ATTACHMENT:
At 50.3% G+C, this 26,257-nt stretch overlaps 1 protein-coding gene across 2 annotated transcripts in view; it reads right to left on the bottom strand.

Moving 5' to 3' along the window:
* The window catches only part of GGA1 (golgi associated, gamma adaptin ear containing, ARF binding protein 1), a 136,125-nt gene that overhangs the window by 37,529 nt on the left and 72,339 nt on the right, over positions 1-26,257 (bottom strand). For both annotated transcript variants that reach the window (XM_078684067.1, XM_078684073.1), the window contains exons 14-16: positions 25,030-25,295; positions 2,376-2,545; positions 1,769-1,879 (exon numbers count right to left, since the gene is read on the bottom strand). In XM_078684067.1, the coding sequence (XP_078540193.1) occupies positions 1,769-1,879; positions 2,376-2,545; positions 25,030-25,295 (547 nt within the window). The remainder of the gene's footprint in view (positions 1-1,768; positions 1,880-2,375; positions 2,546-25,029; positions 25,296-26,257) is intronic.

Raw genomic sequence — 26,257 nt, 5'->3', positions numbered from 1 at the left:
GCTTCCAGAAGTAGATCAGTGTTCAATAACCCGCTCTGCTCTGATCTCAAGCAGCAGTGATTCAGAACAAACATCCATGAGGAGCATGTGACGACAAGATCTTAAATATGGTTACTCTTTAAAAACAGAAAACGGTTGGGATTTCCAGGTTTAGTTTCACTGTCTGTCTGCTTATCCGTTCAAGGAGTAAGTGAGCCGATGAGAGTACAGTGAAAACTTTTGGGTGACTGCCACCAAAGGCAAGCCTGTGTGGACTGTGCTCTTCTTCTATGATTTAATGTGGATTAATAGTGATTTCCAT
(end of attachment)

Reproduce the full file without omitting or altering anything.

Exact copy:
At 50.3% G+C, this 26,257-nt stretch overlaps 1 protein-coding gene across 2 annotated transcripts in view; it reads right to left on the bottom strand.

Moving 5' to 3' along the window:
* The window catches only part of GGA1 (golgi associated, gamma adaptin ear containing, ARF binding protein 1), a 136,125-nt gene that overhangs the window by 37,529 nt on the left and 72,339 nt on the right, over positions 1-26,257 (bottom strand). For both annotated transcript variants that reach the window (XM_078684067.1, XM_078684073.1), the window contains exons 14-16: positions 25,030-25,295; positions 2,376-2,545; positions 1,769-1,879 (exon numbers count right to left, since the gene is read on the bottom strand). In XM_078684067.1, the coding sequence (XP_078540193.1) occupies positions 1,769-1,879; positions 2,376-2,545; positions 25,030-25,295 (547 nt within the window). The remainder of the gene's footprint in view (positions 1-1,768; positions 1,880-2,375; positions 2,546-25,029; positions 25,296-26,257) is intronic.

Raw genomic sequence — 26,257 nt, 5'->3', positions numbered from 1 at the left:
GCTTCCAGAAGTAGATCAGTGTTCAATAACCCGCTCTGCTCTGATCTCAAGCAGCAGTGATTCAGAACAAACATCCATGAGGAGCATGTGACGACAAGATCTTAAATATGGTTACTCTTTAAAAACAGAAAACGGTTGGGATTTCCAGGTTTAGTTTCACTGTCTGTCTGCTTATCCGTTCAAGGAGTAAGTGAGCCGATGAGAGTACAGTGAAAACTTTTGGGTGACTGCCACCAAAGGCAAGCCTGTGTGGACTGTGCTCTTCTTCTATGATTTAATGTGGATTAATAGTGATTTCCAT